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The Philosophy of Utilitarianism

            Utilitarianism is ultimately the child of egoism and Kantian Duty. It can be defined as what an individual views as being best for them and the people surrounded by them who are affected by their actions. It is then broken down into two units, act utilitarianism and rule utilitarianism. Evaluating actions and selecting one over the over based on which one produces the greatest amount of happiness is act utilitarianism. So on, rule utilitarianism is determining the morality of an action based on the value of its consequence if the rule was to be followed. Stephan Darwall analyzes Mill's theory of both and gives his objections and contradictions that shines a different light on the outcome of the theories.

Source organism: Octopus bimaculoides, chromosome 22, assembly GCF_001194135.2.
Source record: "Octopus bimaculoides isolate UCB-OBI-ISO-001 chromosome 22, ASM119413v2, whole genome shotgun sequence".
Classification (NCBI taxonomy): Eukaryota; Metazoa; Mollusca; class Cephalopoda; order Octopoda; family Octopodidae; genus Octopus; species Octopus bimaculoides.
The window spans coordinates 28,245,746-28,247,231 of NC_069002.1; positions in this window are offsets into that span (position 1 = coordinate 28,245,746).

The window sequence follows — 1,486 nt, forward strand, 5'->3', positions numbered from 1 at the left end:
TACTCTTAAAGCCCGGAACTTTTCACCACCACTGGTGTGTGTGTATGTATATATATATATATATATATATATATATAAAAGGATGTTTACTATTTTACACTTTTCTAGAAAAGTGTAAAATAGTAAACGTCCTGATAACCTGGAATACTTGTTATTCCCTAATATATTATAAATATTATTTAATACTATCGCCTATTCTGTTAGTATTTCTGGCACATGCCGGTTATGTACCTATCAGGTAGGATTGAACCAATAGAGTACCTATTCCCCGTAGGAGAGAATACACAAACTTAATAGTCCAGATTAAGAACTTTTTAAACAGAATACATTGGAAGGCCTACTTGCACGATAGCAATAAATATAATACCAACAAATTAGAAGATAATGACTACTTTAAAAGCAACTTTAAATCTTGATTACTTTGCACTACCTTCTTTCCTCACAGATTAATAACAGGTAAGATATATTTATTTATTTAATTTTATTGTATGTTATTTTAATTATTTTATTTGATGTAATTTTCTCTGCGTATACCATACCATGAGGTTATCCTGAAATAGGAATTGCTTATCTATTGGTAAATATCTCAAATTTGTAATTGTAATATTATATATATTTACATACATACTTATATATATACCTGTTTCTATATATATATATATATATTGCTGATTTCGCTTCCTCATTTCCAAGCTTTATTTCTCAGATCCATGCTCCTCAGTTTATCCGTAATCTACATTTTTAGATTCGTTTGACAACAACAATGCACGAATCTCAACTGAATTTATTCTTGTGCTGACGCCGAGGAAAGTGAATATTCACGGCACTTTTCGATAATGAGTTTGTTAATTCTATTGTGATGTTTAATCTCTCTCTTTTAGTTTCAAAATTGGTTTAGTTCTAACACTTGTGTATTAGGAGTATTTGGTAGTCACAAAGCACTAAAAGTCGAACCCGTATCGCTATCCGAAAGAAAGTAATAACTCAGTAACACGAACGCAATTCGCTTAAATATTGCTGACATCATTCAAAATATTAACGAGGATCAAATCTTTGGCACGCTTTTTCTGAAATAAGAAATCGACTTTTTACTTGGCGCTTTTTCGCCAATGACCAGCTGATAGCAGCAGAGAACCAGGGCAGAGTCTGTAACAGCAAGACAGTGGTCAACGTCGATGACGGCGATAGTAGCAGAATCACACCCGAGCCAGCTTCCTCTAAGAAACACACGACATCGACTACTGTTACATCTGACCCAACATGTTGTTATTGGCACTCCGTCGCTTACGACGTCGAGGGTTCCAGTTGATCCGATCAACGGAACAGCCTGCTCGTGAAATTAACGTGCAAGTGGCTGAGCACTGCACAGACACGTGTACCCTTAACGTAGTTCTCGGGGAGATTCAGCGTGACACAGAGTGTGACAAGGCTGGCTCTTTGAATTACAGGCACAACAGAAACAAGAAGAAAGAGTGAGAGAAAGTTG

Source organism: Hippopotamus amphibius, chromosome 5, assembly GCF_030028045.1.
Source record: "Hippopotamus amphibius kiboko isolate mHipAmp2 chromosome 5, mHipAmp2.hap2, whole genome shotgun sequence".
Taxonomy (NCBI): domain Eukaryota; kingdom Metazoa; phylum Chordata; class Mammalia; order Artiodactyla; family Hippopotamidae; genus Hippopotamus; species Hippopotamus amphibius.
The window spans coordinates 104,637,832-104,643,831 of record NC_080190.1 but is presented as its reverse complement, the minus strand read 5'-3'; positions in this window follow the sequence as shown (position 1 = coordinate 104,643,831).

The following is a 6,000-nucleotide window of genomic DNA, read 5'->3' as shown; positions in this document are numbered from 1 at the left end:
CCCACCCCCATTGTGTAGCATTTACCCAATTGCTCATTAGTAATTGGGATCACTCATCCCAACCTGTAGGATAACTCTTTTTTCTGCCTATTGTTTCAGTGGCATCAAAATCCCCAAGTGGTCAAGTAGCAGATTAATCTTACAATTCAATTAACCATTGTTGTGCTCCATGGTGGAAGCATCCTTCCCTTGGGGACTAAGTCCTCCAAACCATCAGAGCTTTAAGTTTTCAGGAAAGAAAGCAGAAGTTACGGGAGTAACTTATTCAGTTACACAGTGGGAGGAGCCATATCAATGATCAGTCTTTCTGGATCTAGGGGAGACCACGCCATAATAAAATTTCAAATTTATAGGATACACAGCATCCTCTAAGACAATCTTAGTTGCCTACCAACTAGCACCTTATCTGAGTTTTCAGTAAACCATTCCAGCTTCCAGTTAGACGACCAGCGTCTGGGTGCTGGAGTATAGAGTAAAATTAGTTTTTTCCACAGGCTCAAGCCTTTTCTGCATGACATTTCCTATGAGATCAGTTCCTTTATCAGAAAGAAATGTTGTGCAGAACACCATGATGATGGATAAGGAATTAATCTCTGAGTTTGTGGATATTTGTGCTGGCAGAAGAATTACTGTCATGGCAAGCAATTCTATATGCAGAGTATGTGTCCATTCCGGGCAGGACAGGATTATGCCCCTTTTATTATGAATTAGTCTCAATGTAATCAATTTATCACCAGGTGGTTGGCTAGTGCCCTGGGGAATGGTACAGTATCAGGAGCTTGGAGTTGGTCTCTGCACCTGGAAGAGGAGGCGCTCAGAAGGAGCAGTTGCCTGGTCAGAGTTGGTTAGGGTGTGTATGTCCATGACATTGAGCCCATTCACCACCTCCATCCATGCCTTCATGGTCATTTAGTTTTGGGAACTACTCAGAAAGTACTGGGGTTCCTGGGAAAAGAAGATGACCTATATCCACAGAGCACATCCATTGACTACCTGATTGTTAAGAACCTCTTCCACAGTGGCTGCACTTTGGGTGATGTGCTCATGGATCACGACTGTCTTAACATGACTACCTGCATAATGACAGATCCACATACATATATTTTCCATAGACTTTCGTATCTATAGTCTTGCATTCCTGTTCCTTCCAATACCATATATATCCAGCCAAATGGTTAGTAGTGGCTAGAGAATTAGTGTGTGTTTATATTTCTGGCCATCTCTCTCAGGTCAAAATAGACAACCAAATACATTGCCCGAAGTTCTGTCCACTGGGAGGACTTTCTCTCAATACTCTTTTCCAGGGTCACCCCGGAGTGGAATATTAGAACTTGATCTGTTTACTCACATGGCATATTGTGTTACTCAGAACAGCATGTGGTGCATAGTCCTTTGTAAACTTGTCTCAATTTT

"A criterion of what makes an action the right thing to do" is how Darwall decides to define act utilitarianism. Before critiquing the theory he lays out all the components that play a role in it. He begins by pointing out that act utilitarianism is a quantitative principle that emphasizes on the measurement of happiness. Continuing his analysis he describes the occurrences of "wherever, whenever, and whomever" that arise when calculating the value of an actions pleasure. In his "wherever" description the result of happiness/unhappiness the action would cause in means of how close or far away it occurred is key. "Whenever" indicates how the action would be effective time wise whether it's present or future tense. Evidently, "whomever" explains the people who would be affected by the action including one's self. He touches on how in the definition of act utilitarianism "net" should be paid attention too. Significantly that net happiness is the sum of an actions unhappiness minus its happiness. Concluding his analysis of the important components of act utilitarianism he puts emphasis on the word "greatest" ultimately stating that it isn't just enough for an actions aftereffect to be good but it must result in the best outcome of all choices presented.

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